Age 8 and under All-Star state championship to be held at Little League Southeast Park

awoolen@macon.comJune 19, 2013 

WARNER ROBINS -- The age 8 and younger All-Star kid-pitch teams had just two and a half weeks before their district tournament to learn how to pitch, steal and bunt.

Both teams from Warner Robins American Little League East and West met the challenge.

“It is truly astounding,” said Roman Jones, District 5 president.

Jones volunteered to host the district, sectional and state tournaments at a Georgia Little League meeting, and Little League Southeastern Region Director Jen Colvin told him if he hosted the tournaments, the state championship could be played on the field normally reserved for 11- and 12-year-old softball and baseball tournaments.

Four teams participated in the district tournaments -- the East and West from WRALL and Vine Ingle Little League and Western Little League from Macon. The two teams from WRALL advanced to the Southern regional sectionals. For District 8, Columbus Northern and Pioneer advanced.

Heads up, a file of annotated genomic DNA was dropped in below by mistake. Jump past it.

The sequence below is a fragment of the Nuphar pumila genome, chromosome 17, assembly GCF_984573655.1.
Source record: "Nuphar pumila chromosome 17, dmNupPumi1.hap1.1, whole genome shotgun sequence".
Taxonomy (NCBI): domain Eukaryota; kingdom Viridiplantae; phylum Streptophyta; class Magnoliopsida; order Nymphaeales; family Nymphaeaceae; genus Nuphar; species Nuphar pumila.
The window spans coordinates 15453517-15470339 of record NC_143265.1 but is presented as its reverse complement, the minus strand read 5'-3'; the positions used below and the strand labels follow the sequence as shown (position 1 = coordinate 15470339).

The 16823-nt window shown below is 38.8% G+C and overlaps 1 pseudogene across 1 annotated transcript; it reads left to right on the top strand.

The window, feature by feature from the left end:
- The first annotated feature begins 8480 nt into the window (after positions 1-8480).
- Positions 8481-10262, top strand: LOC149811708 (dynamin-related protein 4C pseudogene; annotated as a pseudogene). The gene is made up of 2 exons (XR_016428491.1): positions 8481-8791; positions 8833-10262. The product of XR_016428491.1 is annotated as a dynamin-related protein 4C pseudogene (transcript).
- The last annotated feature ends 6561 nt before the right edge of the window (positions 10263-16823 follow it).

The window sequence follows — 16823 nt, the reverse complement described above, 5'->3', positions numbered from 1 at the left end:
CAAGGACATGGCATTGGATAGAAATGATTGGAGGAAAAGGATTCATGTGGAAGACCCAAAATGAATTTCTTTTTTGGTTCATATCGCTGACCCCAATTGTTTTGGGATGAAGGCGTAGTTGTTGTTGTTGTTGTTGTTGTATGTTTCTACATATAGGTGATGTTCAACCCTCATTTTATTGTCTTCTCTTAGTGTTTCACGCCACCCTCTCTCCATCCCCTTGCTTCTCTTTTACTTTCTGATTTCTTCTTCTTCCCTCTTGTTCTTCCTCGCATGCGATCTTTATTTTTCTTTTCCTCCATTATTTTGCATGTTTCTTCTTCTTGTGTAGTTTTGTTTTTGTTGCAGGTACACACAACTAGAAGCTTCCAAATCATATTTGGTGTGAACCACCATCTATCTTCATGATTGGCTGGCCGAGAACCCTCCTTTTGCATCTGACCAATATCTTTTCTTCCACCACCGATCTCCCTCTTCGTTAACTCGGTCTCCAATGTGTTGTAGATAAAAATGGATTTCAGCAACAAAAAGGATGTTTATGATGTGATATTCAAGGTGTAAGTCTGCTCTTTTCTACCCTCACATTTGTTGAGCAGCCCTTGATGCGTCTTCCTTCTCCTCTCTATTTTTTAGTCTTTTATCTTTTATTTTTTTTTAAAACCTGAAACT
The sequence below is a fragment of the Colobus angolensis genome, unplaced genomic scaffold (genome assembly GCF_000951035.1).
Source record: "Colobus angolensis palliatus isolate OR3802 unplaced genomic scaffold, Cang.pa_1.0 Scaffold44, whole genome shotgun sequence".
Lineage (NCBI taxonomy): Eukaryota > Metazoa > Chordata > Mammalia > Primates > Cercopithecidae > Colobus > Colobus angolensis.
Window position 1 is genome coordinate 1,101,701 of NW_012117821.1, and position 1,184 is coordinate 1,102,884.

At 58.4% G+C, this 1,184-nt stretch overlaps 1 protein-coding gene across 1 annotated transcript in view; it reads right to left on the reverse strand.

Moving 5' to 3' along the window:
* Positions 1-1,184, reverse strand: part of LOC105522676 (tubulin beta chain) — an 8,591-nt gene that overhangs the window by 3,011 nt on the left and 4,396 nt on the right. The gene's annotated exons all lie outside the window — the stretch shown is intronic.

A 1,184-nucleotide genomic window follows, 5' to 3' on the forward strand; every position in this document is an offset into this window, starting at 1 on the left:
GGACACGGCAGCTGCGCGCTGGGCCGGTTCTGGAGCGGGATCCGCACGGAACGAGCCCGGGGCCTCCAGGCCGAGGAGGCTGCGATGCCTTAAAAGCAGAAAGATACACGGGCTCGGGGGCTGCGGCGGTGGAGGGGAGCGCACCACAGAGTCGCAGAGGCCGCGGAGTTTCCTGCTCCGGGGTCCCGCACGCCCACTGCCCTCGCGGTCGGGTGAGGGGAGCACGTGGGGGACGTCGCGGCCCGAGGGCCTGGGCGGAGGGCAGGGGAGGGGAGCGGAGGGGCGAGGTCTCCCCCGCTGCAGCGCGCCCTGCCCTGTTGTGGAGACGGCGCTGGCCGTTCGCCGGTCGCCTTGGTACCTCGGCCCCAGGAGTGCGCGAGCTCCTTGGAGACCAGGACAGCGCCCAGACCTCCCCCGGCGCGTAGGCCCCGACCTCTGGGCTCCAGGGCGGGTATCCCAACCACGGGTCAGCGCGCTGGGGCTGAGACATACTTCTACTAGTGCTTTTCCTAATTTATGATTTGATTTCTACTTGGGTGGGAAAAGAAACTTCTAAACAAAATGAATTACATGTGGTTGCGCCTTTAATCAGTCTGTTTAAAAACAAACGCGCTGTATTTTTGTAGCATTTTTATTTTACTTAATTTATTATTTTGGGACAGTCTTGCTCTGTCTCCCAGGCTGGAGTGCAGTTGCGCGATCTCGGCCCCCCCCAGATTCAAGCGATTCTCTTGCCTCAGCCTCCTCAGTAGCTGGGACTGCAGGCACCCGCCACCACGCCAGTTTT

“We practiced every day,” said Jeremy Avery, manager for the West.

He said he is only focused on one game ahead and not the state game, scheduled for 2 p.m. Sunday. The sectional tournament was still being played at press time.

Only a handful of players on either side know the championship game will be held at Little League Southeast Park.

“It would be cool to play in the big stadium,” Avery said last week, knowing he had two Columbus teams and another WRALL team to get through before he could walk into that venue.

Kevin Smith, manager for the East, said he couldn’t have gotten his team ready without the help of his friend of nearly 20 years, Chris Lincecum.

“We crammed four months of practice into two and a half weeks,” Smith said.

His favorite moment so far has been the way his team handled a 5-4 loss to the West in a district game. Not one of his players cried, even the boy who struck out swinging to end the game.

“It was my proudest moment,” Smith said.

He told the parents the players went from coach pitch to real baseball players that day.

“I was just blown away by how much they grew,” Smith said.

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